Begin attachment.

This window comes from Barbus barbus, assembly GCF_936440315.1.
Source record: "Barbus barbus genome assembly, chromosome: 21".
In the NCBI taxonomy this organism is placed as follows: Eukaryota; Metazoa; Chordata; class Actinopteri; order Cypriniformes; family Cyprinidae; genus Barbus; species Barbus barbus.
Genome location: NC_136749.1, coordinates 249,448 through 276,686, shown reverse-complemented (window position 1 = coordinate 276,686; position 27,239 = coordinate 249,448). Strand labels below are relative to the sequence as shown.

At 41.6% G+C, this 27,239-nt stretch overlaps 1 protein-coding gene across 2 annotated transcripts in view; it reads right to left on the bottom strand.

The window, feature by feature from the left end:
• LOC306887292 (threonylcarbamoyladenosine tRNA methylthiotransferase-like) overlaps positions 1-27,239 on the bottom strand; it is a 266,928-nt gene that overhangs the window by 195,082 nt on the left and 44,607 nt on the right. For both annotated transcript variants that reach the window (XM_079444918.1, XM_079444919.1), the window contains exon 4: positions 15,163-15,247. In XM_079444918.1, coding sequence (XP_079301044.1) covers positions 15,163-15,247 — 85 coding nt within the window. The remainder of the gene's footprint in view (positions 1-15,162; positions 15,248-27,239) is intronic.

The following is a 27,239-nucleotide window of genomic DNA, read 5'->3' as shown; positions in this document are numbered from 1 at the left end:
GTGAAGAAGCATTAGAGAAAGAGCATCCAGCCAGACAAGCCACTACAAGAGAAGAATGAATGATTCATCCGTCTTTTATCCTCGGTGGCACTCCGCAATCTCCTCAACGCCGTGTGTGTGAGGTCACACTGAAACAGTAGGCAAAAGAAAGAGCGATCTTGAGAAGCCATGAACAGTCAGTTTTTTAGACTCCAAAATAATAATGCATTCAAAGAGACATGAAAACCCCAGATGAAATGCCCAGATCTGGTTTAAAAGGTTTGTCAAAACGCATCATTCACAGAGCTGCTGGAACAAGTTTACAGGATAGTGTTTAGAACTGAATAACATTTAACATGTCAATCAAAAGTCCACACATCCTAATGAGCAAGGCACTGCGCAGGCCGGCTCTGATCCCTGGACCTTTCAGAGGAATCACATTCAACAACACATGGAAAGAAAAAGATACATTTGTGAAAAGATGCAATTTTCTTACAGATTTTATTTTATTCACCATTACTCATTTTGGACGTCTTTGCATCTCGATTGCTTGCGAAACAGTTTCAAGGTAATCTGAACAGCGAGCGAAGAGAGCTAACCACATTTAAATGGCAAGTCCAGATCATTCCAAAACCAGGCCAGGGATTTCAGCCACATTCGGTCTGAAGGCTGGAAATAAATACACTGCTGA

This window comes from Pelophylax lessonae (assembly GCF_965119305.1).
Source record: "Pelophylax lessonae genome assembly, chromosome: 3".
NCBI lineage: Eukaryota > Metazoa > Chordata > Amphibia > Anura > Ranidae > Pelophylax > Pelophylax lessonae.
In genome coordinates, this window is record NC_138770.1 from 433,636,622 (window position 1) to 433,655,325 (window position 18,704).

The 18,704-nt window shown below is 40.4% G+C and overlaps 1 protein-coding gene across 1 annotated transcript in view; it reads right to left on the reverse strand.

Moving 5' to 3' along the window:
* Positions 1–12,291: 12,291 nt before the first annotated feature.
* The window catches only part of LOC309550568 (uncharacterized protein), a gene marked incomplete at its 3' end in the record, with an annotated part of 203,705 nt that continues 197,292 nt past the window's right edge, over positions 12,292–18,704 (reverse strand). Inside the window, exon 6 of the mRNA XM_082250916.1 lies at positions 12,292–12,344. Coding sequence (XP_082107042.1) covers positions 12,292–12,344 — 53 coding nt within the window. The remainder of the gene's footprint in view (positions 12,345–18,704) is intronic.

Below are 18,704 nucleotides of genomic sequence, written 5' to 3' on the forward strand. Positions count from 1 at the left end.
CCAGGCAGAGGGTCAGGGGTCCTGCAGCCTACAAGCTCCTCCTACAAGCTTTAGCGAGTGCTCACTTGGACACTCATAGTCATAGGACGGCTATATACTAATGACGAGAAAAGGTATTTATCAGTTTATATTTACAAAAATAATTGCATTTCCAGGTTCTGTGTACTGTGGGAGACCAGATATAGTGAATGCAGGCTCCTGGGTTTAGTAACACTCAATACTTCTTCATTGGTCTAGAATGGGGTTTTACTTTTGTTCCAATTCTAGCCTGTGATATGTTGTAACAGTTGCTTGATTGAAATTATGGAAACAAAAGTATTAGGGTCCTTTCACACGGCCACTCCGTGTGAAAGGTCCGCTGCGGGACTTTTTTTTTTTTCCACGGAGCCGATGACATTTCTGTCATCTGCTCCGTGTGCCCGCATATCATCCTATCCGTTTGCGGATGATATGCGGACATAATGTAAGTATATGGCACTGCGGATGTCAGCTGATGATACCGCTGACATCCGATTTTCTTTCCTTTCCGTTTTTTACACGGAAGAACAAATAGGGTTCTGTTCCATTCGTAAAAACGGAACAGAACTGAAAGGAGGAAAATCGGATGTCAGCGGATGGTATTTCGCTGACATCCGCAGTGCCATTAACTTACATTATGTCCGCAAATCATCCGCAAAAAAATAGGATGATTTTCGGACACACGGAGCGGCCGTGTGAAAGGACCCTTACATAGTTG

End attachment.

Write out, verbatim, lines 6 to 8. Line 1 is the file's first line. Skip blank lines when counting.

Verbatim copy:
The window, feature by feature from the left end:
• LOC306887292 (threonylcarbamoyladenosine tRNA methylthiotransferase-like) overlaps positions 1-27,239 on the bottom strand; it is a 266,928-nt gene that overhangs the window by 195,082 nt on the left and 44,607 nt on the right. For both annotated transcript variants that reach the window (XM_079444918.1, XM_079444919.1), the window contains exon 4: positions 15,163-15,247. In XM_079444918.1, coding sequence (XP_079301044.1) covers positions 15,163-15,247 — 85 coding nt within the window. The remainder of the gene's footprint in view (positions 1-15,162; positions 15,248-27,239) is intronic.

The following is a 27,239-nucleotide window of genomic DNA, read 5'->3' as shown; positions in this document are numbered from 1 at the left end: